The second in the series, Cilka’s Journey, builds upon one character’s perspective from the previous novel. Sixteen-year-old Cilka does what she has to do to survive the concentration camp only to be charged and sentenced as a collaborator for “sleeping with the enemy” and sent to a Siberian prison camp, or gulag in the Soviet Union, similar to Solzhenitsyn’s The Gulag Archipelago. This book had a greater impact on me than the other two, whether the camps were depicted accurately or not.

I can relate to Cilka’s Journey on many levels. In the 1970s, anytime we drove near a concentration camp site on our way to a family vacation destination, my parents made a point of taking detours. I visited Auschwitz, Birkenau, Teresienstadt, Dachau, and Buchenwald as a teen. One never forgets the ”Arbeit Macht Frei” (English: Work sets you free) sign entering Auschwitz, and the way the word “Macht” curves in a slightly steeper angle on the “arch of triumph” over the gate. Still, it hits unexpectedly hard from time to time, for example, when first walking under the ”Reno, The Biggest Little City in The World” arch.

Facing trauma in history affects us in its own way. Visiting the location, walking around in the camp, and checking out the gas chambers all leave an impact. For me at that time, the young girl who recently had found out about her severe myopia, aka near-sightedness, the worst was the pile of eyeglasses in a floor-to-ceiling glass case. Not the mountain of artificial limbs next to it but the wireframe glasses that seemed to almost spill over, crush the glass wall, and bury the visitors shocked by the displays. It was not movie time – there was no popcorn or refreshments – it was a museum where everyone found an object that spoke to them. These days technology allows for virtual tours. I need to collect more courage to visit those.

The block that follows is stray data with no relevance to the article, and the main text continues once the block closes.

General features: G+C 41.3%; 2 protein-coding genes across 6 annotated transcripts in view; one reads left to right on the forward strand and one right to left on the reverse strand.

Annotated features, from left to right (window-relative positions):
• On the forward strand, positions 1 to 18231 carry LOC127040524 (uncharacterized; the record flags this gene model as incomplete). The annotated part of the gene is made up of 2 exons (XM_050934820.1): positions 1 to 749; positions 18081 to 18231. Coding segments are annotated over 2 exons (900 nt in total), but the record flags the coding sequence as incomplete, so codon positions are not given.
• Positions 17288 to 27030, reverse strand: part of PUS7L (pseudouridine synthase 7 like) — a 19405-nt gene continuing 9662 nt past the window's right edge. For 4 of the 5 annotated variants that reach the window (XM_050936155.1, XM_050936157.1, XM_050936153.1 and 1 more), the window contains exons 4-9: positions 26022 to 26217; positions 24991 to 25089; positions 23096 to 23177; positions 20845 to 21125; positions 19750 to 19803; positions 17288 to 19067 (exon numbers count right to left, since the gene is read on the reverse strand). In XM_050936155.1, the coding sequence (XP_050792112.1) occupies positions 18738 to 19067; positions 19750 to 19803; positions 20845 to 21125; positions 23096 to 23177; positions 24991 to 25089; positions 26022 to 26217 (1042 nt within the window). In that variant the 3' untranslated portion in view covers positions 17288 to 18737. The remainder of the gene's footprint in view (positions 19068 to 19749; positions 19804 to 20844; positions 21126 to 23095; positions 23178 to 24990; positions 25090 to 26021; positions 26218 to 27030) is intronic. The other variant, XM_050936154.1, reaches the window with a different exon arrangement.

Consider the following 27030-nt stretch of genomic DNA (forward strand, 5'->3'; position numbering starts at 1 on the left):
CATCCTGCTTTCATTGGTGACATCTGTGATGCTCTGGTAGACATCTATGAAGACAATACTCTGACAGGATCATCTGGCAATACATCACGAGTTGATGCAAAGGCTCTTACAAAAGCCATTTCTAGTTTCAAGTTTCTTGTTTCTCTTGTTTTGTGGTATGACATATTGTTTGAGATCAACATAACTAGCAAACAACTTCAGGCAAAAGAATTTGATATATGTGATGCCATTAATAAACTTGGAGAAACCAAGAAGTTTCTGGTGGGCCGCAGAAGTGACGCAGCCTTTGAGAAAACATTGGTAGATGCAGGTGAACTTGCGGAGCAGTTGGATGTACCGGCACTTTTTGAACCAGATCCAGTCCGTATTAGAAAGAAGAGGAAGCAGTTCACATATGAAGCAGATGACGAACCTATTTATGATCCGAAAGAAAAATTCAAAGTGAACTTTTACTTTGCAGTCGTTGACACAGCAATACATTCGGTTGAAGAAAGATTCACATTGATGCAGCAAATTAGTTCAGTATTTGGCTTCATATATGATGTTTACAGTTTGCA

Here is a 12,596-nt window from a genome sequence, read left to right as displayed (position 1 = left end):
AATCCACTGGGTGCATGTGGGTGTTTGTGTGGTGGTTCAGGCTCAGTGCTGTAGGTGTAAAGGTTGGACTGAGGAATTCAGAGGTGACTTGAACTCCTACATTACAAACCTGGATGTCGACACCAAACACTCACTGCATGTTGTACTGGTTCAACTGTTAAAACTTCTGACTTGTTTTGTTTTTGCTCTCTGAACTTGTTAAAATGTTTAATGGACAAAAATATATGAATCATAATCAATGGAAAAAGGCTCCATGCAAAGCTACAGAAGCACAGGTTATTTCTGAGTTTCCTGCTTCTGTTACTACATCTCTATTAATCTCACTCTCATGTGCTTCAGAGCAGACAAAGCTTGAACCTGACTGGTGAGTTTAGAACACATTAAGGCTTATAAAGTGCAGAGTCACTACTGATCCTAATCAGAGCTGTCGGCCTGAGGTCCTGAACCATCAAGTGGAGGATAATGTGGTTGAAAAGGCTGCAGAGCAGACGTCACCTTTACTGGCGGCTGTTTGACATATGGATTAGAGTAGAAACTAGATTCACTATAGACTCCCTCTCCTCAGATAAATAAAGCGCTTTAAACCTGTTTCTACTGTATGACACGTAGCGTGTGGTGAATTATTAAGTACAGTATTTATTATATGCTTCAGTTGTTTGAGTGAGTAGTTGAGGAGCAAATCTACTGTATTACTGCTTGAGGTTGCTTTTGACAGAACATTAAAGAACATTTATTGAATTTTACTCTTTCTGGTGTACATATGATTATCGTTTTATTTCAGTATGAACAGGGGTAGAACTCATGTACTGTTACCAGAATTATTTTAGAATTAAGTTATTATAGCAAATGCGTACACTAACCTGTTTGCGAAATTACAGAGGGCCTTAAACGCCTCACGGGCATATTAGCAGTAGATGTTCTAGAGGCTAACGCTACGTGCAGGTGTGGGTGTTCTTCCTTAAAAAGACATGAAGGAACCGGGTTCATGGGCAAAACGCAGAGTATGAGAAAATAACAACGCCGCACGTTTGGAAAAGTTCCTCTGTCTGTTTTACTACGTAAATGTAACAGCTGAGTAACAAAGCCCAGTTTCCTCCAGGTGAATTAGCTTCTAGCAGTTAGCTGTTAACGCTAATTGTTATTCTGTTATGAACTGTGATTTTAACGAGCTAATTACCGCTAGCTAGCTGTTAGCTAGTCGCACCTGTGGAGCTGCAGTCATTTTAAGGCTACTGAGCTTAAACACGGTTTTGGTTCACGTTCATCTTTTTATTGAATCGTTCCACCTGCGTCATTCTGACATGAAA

Cover artGrowing up in communist Hungary, as a child I had never heard of the gulags, the communist equivalent of the Nazi concentration camps. Once Solzhenitsyn’s The Gulag Archipelago and One Day in the Life of Ivan Denisovich became available in Samizdat editions, i.e., as forbidden, underground publications, I was shocked and appalled, kept in the dark along with my peers. Samizdat books were printed on low-quality paper somewhere in West Europe and smuggled to Hungary in mysterious ways. The translation might have been a team work of good-willing amateurs, but it didn’t matter at that time.

What mattered was that we knew and that it couldn’t be covered up anymore. More books followed, such as Kolyma Tales by Varlam Salamov about Soviet lagers or most recently, Kitelepítés (English: Displacement) the autobiographical story about the deportation of Transsylvanian-Hungarian author András Visky’s family from the Hungarian-speaking territories of Romania to a Romanian camp. The topic returns in the texts written by our recent guest author Julie Otsuka in the world of the Japanese internment camp in the United States. One of them was not that far from us geographically here in New Jersey, see Seabrook Farms. Similar but incomparable, all these books add to the volume of literature on displacing, humiliating, and exterminating peoples in history.

The three books by Heather Morris matter today because they speak about the unspeakable, raise awareness, and start a conversation. You never know when you find your own glasses, but you don’t want to remain shortsighted.

Author’s note: Written in October 2022 (!), this post doesn’t cover the tv-series, recent events, or opinions about the series.

The Series

Morris, H. (2018). The Tattooist of Auschwitz. Harper Paperbacks.
Morris, H. (2019). Cilka’s Journey. First U.S. edition. New York: St. Martin’s Press.
Morris, H. (2021). Three Sisters. First edition. New York: St. Martin’s Press.